Tuesday, December 25, 2012

Concentrating Solar Power With Thermal Energy Storage Is Economically Useful For Utility Company Profits, Study Finds

Utility companies can benefit considerably from the utilization of concentrating solar power (CSP) and available energy storage methods, a new study from the US Department of Energy’s National Renewable Energy Laboratory (NREL) has found.

A CSP that possesses a 6-hour storage capacity works well to lower peak net loads for the part of the day when the sun isn’t shining. That’s “enough to add $35.80 per megawatt hour to the capacity and operational value of the utility, compared to photovoltaic (PV) solar power alone, and even higher extra value when compared to CSP without storage. The net load is the normal load minus variable renewables such as photovoltaic and wind.”

The thermal storage creates additional value because it allows CSP to replace the gas-fired generation that is used during peak loads and is more expensive, and also because it works to even out the solar power generation throughout the day, rather than a big bump during the day and big drop-off at night.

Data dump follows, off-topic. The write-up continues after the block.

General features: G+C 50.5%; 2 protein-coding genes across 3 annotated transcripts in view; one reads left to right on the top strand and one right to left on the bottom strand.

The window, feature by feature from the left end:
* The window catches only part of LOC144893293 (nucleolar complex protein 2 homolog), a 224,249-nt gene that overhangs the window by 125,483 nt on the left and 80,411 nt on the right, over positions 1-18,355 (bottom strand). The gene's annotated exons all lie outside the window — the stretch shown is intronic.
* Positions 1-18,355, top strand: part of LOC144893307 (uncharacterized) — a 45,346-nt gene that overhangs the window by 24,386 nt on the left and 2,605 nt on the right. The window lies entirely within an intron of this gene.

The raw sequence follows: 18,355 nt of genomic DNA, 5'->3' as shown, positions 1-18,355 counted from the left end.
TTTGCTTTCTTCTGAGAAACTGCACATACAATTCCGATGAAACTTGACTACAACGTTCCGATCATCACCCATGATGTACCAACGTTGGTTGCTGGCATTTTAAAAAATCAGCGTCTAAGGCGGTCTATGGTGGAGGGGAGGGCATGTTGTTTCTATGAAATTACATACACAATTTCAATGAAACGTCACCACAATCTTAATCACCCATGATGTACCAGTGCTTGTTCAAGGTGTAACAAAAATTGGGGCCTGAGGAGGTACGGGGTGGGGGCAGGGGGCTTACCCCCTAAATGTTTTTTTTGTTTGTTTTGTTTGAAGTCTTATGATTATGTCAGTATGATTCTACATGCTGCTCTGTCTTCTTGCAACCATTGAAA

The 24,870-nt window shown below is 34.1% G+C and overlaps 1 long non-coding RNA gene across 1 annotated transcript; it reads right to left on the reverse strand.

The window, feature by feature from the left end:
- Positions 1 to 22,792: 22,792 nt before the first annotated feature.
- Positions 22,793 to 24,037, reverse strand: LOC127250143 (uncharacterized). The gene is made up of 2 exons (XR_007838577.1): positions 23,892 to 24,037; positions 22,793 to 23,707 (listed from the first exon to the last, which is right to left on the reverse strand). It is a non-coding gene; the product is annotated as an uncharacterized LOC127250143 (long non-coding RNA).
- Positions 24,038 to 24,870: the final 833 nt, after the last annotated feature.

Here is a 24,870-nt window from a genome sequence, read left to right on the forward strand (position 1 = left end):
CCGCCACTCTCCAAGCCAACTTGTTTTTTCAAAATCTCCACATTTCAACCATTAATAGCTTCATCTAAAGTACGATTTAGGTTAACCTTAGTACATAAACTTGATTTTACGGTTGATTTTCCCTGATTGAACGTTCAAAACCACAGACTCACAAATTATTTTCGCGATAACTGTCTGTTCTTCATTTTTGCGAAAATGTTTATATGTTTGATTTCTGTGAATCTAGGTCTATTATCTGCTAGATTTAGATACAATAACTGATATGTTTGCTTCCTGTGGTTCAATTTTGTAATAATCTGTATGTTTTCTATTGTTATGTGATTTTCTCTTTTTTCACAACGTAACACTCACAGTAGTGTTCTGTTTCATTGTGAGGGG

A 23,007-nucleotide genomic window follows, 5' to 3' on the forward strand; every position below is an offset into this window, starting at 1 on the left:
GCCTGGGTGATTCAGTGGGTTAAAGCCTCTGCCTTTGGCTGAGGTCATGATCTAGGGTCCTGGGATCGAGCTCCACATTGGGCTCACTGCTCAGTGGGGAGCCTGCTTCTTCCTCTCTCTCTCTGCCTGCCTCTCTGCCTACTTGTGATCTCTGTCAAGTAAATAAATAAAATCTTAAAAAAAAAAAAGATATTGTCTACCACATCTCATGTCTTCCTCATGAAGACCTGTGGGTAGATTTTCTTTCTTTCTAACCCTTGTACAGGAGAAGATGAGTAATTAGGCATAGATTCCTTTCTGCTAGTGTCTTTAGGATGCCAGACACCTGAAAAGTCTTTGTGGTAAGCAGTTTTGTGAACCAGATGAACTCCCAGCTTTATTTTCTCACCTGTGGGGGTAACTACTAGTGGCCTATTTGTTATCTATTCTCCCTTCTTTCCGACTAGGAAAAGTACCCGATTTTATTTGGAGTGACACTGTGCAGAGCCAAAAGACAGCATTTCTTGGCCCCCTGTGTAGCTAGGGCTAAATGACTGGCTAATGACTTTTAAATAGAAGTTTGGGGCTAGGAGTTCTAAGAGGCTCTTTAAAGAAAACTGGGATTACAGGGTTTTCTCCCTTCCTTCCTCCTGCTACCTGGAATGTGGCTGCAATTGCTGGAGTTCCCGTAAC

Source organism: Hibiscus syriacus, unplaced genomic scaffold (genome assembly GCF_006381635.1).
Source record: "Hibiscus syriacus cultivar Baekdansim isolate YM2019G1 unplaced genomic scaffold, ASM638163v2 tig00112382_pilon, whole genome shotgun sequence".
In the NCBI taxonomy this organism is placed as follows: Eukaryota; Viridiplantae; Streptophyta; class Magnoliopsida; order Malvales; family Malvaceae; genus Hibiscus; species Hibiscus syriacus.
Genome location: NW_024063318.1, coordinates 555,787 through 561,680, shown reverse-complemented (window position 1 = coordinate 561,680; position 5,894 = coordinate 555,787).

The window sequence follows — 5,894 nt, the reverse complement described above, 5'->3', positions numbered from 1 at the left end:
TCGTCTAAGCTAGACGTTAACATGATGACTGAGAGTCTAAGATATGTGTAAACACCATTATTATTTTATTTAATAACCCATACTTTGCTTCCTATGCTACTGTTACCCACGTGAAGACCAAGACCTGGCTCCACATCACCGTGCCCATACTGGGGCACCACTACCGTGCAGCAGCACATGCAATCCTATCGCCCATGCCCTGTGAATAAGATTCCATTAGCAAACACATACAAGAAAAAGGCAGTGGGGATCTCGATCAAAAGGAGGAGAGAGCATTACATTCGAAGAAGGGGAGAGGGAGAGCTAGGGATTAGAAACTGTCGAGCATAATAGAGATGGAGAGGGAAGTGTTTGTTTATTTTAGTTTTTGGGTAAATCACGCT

This study is one of the first where “the operational and capacity value of CSP with thermal storage has been evaluated using a production cost model, a traditional utility planning tool,” NREL writes.

The researchers used Energy Exemplar’s PLEXOS simulation model to specifically isolate the value of thermal energy storage (TES) with and without storage relative to other generation methods.

“We’ve known for a long time that CSP with storage adds significant value, however, we are now able to quantify this value in the language utilities understand,” said Mark Mehos, manager of NREL’s Concentrating Solar Power program. More

Given the amount of solar energy that SIDS and many tropical and sub-tropical countries have this is a most logical policy. Editor


Thursday, December 20, 2012

IEA: World to Burn 1.2 Billion More Tons of Coal Per Year by 2017 (If We Don't Wake Up)

Forecasts are not destiny, but when created by informed people they can represent our best guess about the future.

In the case of the latest report by theInternational Energy Agency (IEA), it would be great to prove the forecasters wrong, because what they predict is not very appetizing: BY 2017, the world could burn 1.2 billion additional tons of coal per year, mostly thanks to growth in India and China. This would mean that coal is catching up with oil as an energy source, with 2017 "global coal consumption [standing] at 4.32 billion tonnes of oil equivalent (btoe), versus around 4.40 btoe for oil."